On November 2, 2010, the Securities and Exchange Commission (“SEC”) brought an action for insider trading against a physician involved in an investigational drug clinical trial based on the alleged use of confidential information about the clinical trial disclosed by the physician to a hedge fund portfolio manager. The U. S. Department of Justice (“DOJ”) also initiated parallel criminal proceedings for securities fraud based on the same allegations. The charges by the agencies reflect a more aggressive response by the SEC and other federal law enforcement agencies to alleged acts of insider trading as well as a new focus on the growing number of medical professionals that act as consultants to Wall Street investors. As a result, if the SEC and DOJ are successful, the case could have significant implications for: (1) hedge fund managers and other investors working with consultants from the medical community; (2) pharmaceutical and medical device manufacturers testing new products in clinical trials; and (3) physicians and other third parties involved in the conduct of clinical trials. Even if the SEC and DOJ are not ultimately successful, the existence of the case warrants a reconsideration of relationships among investors, manufacturers and third parties involved in clinical trials.
Summary of the Charge and Supporting Allegations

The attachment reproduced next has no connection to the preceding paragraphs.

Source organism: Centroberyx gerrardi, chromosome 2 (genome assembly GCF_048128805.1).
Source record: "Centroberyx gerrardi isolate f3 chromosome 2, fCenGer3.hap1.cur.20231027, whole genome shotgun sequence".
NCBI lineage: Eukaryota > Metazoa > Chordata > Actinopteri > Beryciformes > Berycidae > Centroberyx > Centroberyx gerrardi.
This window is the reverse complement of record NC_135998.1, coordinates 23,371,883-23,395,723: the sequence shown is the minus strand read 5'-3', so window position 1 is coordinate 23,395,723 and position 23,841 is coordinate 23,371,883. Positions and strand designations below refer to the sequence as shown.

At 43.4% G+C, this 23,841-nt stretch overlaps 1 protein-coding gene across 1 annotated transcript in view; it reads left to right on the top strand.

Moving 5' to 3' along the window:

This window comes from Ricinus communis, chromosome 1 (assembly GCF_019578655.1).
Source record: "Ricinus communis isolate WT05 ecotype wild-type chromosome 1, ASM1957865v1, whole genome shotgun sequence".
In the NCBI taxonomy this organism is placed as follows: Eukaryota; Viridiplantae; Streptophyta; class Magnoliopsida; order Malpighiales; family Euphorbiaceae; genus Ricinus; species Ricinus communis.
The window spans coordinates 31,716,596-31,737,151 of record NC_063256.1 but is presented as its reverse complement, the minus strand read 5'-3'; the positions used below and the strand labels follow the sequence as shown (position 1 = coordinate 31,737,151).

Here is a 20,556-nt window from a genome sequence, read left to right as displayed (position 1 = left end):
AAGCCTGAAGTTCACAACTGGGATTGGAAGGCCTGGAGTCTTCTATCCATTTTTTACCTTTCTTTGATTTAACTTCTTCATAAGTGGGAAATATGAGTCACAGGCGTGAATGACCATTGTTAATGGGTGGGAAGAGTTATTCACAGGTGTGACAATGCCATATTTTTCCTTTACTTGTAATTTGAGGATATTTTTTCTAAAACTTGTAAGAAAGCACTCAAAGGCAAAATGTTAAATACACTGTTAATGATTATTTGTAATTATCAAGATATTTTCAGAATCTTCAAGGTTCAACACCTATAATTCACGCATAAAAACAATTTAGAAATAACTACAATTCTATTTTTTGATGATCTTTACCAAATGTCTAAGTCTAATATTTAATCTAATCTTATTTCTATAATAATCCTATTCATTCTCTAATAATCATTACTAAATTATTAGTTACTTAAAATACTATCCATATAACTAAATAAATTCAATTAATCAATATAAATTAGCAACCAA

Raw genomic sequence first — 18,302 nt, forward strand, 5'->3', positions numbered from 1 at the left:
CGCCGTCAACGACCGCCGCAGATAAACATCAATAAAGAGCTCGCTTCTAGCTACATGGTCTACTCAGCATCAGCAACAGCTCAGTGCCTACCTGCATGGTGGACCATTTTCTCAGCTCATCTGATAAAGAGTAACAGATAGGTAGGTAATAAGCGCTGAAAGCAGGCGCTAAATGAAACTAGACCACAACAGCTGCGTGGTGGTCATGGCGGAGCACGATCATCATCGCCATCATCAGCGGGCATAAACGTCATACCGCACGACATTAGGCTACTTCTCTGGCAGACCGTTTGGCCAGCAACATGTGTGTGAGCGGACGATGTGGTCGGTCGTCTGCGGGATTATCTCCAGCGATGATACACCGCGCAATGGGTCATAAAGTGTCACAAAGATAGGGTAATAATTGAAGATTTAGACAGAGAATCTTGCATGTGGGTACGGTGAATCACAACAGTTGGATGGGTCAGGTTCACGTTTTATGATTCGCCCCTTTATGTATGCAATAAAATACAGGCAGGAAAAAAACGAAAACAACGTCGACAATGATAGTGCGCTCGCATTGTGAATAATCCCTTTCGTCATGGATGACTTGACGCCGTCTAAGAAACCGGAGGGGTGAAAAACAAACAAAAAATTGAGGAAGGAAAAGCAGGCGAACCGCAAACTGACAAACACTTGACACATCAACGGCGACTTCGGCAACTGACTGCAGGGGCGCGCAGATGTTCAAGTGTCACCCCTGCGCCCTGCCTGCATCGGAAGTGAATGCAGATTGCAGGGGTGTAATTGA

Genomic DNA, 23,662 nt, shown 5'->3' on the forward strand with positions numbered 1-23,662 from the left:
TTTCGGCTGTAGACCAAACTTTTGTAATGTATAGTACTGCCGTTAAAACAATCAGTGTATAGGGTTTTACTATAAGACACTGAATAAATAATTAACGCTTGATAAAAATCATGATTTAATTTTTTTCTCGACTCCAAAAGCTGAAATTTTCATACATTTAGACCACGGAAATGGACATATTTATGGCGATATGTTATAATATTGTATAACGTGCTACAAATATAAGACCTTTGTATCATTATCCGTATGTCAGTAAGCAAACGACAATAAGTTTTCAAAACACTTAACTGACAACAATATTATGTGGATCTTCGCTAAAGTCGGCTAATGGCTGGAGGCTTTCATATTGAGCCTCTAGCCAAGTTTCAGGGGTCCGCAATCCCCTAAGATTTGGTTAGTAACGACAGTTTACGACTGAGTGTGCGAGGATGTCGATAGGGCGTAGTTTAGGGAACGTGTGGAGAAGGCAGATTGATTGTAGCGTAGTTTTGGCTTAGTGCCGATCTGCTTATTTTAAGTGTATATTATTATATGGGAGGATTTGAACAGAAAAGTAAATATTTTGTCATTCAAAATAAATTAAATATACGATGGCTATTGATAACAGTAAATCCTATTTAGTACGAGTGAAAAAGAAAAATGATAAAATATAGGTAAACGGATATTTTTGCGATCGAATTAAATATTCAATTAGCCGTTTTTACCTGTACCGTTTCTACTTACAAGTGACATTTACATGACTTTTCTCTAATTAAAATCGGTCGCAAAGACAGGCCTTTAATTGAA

A French physician, Yves M. Benhamou, M.D., was charged with unlawfully providing confidential information regarding disappointing clinical trial results to a hedge-fund portfolio manager. The charge is based on allegations related to the physician’s involvement as a consultant and lead investigator for clinical trials conducted by Human Genome Science, Inc. (“HGSI”). The clinical trials involved a new drug then known as Albuferon that HGSI was developing for the treatment of chronic hepatitis C. According to the allegations, Dr. Benhamou was a member of a five person steering committee overseeing the Albuferon clinical trial. The physician was also the “country lead investigator” for France and other parts of Europe. While acting in these capacities, Dr. Benhamou was also retained as a consultant by a portfolio manager, who was managing portfolios of health care hedge funds that, during the relevant period, were collectively long approximately six million shares of HGSI. Dr. Benhamou allegedly alerted the portfolio manager about a setback in the clinical trial. This “tip” occurred several days before HGSI’s public announcement of the issues with the trial. In response to the tip, the hedge funds allegedly sold their HGSI positions, avoiding nearly $30 million in losses.
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